Concepts and Trends
Chiaroscuro Drawing and Woodcuts
In the Renaissance, artists developed chiaroscuro drawing, as they added white for light effects and black for dark effects. Many of these works, along with Renaissance paintings and wash drawings, were in demand as reproductions, and, in 1508, the German artist Hans Burgkmair invented chiaroscuro woodcut prints. He first printed with a line block, inked in black, for contour lines and crosshatching, and then used additional blocks, inked in tonal variations, to create shading. By cutting away part of the block and leaving an area unprinted, artists created highlights in the monochromatic prints, which primarily used brown, black, gray, or green. Lucas Cranach the Elder, Niccolò Vicentino, Nicolò Boldrini, and Andrea Andreani were just some of the artists who adopted the technique, which also engaged Raphael, Parmigianino, and Titian. Innovations often followed. Ugo da Carpi became the first Italian artist to adopt the technique around 1516, and Italian artists usually printed with a series of tone blocks, emphasizing color transitions and leaving out the line block's black contours favored by Northern Europeans
To show the effects of light upon curved surfaces and enhance the effects of chiaroscuro, Leonardo da Vinci perfected the technique of sfumato, which he described as "without lines or borders, in the manner of smoke or beyond the focus plane." Meaning, "to vanish like smoke," sfumato involved applying multiple thin layers of glaze to create soft tonal transitions and gradations between light and shadow and added subtle transitions to chiaroscuro. Later, Giorgio Vasari credited its invention to Jan van Eyck and Roger van der Weyden, two Early Renaissance Northern Europeans, but it was already identified with da Vinci, who mastered the technique in his Virgin of the Rocks (1483-1486) and The Mona Lisa (1503-1506). The technique required significant expertise, as modern scientists have discerned that the artist's glazes were sometimes only a micron in depth, and made of lead white to which one percent of vermillion had been added.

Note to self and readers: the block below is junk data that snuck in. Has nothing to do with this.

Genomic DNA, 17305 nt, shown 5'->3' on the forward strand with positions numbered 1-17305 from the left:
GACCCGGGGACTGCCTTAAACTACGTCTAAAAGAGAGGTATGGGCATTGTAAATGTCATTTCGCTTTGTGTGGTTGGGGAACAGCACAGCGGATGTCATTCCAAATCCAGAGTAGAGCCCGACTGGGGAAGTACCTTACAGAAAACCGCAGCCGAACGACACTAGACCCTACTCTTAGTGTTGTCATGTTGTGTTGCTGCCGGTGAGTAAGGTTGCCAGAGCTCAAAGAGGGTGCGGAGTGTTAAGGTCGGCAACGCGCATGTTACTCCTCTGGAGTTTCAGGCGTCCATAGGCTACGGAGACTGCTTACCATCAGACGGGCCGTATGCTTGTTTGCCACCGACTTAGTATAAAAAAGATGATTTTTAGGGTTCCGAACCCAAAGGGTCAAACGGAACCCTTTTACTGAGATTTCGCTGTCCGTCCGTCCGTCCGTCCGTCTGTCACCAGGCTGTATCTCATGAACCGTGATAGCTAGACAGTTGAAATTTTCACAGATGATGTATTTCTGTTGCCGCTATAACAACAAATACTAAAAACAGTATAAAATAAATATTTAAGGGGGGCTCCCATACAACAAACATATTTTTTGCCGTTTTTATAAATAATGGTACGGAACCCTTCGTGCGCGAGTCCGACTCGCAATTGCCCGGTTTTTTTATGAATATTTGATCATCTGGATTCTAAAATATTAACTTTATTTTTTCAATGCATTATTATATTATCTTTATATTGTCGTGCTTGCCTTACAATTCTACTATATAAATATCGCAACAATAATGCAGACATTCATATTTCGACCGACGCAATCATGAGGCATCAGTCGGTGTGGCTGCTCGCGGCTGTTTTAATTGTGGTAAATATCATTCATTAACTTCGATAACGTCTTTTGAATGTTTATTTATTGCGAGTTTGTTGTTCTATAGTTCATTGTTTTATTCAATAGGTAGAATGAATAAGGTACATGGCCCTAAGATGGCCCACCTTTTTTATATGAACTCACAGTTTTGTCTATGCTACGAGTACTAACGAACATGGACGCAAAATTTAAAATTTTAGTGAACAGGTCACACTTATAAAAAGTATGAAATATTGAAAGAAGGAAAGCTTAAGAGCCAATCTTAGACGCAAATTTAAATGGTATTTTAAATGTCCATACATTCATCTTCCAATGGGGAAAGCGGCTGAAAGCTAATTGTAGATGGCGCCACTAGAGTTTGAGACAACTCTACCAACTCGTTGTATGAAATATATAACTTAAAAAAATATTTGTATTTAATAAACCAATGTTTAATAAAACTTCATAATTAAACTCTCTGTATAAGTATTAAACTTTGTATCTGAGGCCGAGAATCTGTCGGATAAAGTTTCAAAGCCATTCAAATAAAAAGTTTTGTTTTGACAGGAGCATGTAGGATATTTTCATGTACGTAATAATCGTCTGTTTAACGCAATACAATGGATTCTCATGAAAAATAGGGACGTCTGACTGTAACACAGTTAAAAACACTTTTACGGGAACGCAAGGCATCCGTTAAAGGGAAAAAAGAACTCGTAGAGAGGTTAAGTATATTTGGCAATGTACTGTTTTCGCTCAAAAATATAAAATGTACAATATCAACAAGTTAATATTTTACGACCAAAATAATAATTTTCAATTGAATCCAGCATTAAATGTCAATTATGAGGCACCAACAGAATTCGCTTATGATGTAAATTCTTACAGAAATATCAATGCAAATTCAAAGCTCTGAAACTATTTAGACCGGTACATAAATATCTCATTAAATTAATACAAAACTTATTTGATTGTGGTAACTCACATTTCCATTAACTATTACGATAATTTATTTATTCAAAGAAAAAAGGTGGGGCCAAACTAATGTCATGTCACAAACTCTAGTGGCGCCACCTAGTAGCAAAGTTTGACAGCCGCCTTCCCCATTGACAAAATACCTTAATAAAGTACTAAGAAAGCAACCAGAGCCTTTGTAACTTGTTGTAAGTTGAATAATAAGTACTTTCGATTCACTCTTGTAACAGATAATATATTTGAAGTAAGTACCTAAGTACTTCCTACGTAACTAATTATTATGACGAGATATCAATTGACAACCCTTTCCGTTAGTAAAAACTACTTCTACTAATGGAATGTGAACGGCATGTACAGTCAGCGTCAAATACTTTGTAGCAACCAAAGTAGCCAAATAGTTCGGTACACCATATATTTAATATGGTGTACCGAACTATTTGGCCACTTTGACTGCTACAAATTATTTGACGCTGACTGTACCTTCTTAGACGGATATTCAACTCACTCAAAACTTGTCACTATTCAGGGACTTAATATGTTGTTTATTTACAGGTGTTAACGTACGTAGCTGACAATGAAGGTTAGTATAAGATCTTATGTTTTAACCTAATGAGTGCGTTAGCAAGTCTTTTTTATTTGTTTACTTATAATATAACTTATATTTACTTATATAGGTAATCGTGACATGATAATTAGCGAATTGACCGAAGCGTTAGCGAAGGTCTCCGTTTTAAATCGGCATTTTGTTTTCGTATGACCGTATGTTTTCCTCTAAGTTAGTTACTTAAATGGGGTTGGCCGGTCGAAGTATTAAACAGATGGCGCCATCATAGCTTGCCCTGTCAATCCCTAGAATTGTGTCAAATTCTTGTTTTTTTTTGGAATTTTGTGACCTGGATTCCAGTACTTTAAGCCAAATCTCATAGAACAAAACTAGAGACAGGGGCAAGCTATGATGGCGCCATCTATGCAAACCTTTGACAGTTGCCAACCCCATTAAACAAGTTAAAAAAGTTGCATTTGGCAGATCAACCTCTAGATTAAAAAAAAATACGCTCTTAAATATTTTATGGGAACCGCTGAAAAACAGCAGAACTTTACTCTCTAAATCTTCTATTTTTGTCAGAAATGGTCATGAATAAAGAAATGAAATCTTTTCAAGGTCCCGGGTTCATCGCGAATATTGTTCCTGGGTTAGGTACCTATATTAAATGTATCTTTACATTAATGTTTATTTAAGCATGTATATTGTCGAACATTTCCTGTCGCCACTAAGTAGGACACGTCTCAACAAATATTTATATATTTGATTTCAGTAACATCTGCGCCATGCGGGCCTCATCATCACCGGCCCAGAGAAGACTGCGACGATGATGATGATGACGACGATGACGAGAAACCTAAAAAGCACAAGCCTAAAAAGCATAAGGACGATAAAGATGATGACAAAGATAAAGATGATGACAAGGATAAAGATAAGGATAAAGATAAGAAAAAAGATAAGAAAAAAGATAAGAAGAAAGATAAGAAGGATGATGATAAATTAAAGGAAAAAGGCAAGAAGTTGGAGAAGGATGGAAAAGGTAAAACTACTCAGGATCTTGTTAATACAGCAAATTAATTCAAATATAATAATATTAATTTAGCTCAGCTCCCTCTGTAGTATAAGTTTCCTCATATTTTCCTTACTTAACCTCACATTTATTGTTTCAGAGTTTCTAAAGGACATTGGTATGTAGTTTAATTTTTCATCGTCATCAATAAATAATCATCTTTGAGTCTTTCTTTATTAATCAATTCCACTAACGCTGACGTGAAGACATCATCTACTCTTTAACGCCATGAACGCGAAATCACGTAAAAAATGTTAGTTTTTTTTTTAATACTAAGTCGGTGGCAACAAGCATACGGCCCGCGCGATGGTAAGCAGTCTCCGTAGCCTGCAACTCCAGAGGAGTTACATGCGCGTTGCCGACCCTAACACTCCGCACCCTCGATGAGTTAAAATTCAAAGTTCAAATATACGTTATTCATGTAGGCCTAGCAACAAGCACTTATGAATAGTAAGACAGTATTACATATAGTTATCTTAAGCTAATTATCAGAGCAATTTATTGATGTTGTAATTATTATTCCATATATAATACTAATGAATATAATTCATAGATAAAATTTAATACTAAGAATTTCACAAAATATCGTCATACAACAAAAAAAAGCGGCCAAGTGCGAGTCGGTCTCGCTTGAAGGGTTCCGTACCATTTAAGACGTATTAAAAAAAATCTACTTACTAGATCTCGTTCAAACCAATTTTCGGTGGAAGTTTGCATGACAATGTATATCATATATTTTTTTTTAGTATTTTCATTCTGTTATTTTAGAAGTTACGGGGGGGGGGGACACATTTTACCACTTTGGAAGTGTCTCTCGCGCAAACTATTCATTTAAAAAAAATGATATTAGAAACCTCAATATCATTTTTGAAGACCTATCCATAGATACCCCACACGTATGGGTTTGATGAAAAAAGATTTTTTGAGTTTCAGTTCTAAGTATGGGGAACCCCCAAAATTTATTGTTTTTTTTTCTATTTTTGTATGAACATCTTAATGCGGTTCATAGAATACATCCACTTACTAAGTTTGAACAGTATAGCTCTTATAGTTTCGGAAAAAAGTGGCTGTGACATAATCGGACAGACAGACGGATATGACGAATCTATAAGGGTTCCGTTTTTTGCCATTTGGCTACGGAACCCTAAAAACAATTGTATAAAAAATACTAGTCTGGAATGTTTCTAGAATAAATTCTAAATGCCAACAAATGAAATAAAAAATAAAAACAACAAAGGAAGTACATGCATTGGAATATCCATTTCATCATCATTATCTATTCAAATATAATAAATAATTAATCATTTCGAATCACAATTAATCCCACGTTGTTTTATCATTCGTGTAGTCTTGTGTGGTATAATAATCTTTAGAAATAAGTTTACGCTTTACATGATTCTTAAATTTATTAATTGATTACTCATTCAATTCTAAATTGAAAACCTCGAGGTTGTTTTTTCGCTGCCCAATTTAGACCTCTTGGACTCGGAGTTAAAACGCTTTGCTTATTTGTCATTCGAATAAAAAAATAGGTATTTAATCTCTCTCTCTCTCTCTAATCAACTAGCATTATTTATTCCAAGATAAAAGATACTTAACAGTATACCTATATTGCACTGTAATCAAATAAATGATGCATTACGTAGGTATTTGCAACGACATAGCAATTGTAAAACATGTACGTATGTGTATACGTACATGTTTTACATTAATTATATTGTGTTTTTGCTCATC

Other artists adopted the technique, including Raphael, Correggio, Fra Bartolommeo, and Giorgione, and it also influenced the "Leonardeschi", the name given to the large number of artists who associated with Leonardo or worked in his studio. Innovation followed, as Raphael developed what contemporary art historian Marcia B. Hall defined as unione. Seeking to combine sfumato's tonal qualities and soft shadows with his bright color palette, he used gradual color shifts to create blended edges, as seen in his Alba Madonna (c. 1510) celebrated for its vibrant color and flowing unity.
Tenebrism, derived from tenebroso, an Italian word meaning "dark, murky, gloomy," used dramatic contrasts between light and dark, as paintings with black areas and deep shadows would be intensely illuminated, often by a single light source. While tenebrism developed from chiaroscuro, unlike that technique, it did not strive for greater three-dimensionality, but was compositional, using deep darkness as a kind of negative space, while intense light in other areas created what has been called "dramatic illumination."